Tuesday, September 16, 2014

Prejudice vs. Discrimination

Yes, it's time for a long-overdue post. I know I mentioned that I was going to cover this topic on at least two psychology posts and on another of my blogs, so here it finally is.

This is not mere semantics. This is not nitpicking about the way terms are used. This is informing readers about the real difference between prejudice and discrimination. This is also to inform readers that it is possible to have one without the other.

Prejudice: an attitude held about an individual and/or group of individuals based on perceived characteristics believed to be shared by the group. Prejudice is an attitude. I've already written about the different components of attitudes here. Remember, attitudes 1) are learned; 2) have three components (emotion, behavior, thoughts); and 3) are poor predictors of behavior. Notice, also, that a prejudice is simply an attitude. Although even college textbooks will throw in the words "primarily negative" before "attitude" in their definition, the truth of the matter is that prejudices can be positive as often as they can be negative. What makes a prejudice unique as opposed to other attitudes? Honestly, not a whole lot, except they do seem to be applied primarily toward perceived characteristics of other people, and not so much toward objects, though sometimes a prejudice may be formed about certain ways of thinking (like political ideologies). When we assume that people like us are favorable, we display a positive prejudice. When we decide we don't care for someone because they are "one of those people," then we display a negative prejudice. Prejudices are heavily influenced by stereotypes, which are in turn influenced by all the other circumstances--direct exposure, learning, second-hand hearsay, media, etc.--that lead to other attitudes. A prejudice can be changed, for good or ill, from positive to negative and vice versa.

Discrimination: differential treatment of individuals. Discrimination is an act. We are talking about overt behaviors (see a previous post of mine on what is considered a behavior). Notice again that there is not any sort of emotional attachment to the definition, although many text books include terms such as "negative" or "harmful" in their use of the term. On the surface, discrimination happens all the time. When you choose chicken over fish, you discriminate between the dishes, putting them into different categories and then making a decision based on the qualities of the categories and what you desire at the time. The same occurs, without violating civil rights laws, in employment when a company sorts candidates into "piles" based on their education, experiences, and skills and then select candidates who they feel fit the requirements of the job. Problems arise when discrimination, or differentiation, of individuals occurs based on stereotyped beliefs that have very little to do with necessity. Judging a person's honesty (this is a prejudice, by the way) based only on superficial things like their skin color or age and then treating them differently from others not in this perceived group (this is a discrimination) because of this judgment, is when things go wrong and fairness gets thrown out the window. It is possible to show "positive" discrimination. This is usually called favoritism, nepotism, or even reverse discrimination. It's still a form of differential treatment.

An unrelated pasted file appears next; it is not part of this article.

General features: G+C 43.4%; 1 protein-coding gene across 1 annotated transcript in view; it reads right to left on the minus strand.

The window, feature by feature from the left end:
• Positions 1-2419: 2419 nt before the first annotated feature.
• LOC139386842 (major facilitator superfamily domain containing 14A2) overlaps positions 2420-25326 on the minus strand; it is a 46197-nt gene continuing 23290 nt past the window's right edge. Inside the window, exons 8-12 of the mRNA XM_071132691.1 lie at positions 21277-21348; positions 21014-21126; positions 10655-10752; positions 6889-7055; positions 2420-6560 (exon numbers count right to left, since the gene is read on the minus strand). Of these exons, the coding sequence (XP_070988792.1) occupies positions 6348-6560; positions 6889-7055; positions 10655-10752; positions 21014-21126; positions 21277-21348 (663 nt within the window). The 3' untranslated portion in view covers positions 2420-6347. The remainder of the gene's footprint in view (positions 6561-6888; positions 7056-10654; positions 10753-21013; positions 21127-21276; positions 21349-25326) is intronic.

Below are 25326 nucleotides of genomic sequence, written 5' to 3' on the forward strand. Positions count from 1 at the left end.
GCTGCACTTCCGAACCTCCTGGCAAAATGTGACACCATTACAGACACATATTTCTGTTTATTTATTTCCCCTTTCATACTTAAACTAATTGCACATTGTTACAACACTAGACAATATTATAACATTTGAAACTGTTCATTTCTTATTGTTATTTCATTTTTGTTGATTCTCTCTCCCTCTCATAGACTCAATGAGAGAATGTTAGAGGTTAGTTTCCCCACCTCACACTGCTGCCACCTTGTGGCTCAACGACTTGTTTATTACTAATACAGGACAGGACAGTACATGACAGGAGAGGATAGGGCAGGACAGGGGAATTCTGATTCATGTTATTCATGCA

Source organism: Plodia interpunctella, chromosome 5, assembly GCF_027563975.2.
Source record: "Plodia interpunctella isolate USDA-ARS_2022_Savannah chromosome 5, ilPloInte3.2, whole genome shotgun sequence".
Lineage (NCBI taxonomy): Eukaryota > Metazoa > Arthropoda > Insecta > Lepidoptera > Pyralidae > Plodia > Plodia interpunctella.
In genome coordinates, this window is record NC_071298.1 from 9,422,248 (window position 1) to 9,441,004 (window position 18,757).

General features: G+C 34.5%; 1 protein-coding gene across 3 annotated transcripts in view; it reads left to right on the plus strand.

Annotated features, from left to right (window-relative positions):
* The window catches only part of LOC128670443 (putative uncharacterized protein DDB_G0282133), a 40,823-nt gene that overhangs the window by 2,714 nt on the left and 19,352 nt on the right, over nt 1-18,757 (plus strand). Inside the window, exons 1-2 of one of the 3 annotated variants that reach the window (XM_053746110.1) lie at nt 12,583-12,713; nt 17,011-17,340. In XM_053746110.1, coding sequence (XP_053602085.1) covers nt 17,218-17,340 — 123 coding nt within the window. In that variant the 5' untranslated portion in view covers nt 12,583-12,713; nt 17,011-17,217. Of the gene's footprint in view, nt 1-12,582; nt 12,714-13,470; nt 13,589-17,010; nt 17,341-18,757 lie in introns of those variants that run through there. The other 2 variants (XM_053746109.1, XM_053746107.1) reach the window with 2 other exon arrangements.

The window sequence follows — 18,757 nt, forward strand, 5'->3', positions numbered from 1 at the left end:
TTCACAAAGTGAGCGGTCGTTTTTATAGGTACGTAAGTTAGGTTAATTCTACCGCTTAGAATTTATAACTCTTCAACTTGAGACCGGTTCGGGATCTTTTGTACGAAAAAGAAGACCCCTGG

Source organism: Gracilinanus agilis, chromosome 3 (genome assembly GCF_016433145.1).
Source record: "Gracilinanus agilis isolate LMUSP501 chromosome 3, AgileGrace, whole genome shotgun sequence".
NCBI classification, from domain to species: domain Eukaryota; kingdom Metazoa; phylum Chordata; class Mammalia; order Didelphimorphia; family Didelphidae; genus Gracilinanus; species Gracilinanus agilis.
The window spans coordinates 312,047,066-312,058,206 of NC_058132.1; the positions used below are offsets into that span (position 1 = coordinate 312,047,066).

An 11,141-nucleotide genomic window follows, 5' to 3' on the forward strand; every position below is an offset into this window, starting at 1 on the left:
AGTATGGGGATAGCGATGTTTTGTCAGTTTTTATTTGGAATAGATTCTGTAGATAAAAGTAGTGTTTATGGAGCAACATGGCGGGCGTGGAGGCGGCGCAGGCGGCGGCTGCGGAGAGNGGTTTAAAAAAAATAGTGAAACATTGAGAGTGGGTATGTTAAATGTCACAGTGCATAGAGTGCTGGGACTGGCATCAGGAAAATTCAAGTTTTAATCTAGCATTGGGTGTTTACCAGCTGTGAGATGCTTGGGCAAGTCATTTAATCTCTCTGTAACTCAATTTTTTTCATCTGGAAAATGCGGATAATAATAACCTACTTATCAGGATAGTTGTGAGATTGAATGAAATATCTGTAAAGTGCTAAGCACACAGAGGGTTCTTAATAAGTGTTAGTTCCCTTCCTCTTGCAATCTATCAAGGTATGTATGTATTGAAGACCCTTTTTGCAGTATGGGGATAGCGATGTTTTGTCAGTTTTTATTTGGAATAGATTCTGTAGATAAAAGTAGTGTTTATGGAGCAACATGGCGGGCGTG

Can you be prejudiced without discriminating? Absolutely! Many people hold positive and/or negative attitudes about certain classifications of individuals and still choose to treat everyone as fairly as possible, to not let their preconceived ideas influence their choices. Unfortunately, our society has moved to a point that we want to control the thoughts and opinions of others. We now have a collective negative prejudice toward individuals who have prejudices. We stereotype anyone who uses a stereotype, even if said classification is honest or accurate. We assume that anyone who believes in a positive or negative stereotype is automatically going to unfairly mistreat others based on those thoughts. That's unfair treatment and stereotyping in itself.

Can you discriminate without having a prejudice? Sure thing! In fact, this is what is expected of us all the time. If you didn't discriminate, then you would date anyone who came along or hired any person who applied to the job even if they weren't qualified, or eat any food that was presented to you, or watch any movie that played at a theater. We differentiate between people and things all the time and it's not always tied to a stereotype-driven attitude about them. The intent and the thought process used are the key factors in determining unlawful or harmful discrimination or not. We also look for larger patterns to determine if a harmful discrimination occurred. Two is a coincidence, three is a pattern, four or more is a potential conspiracy.

It is okay to hold beliefs, positive or negative. That is your right, especially in countries like the United States that value individual freedoms. It is your actions and your intent with those actions that are subject to judgment to maintain as a fair a society as we can achieve.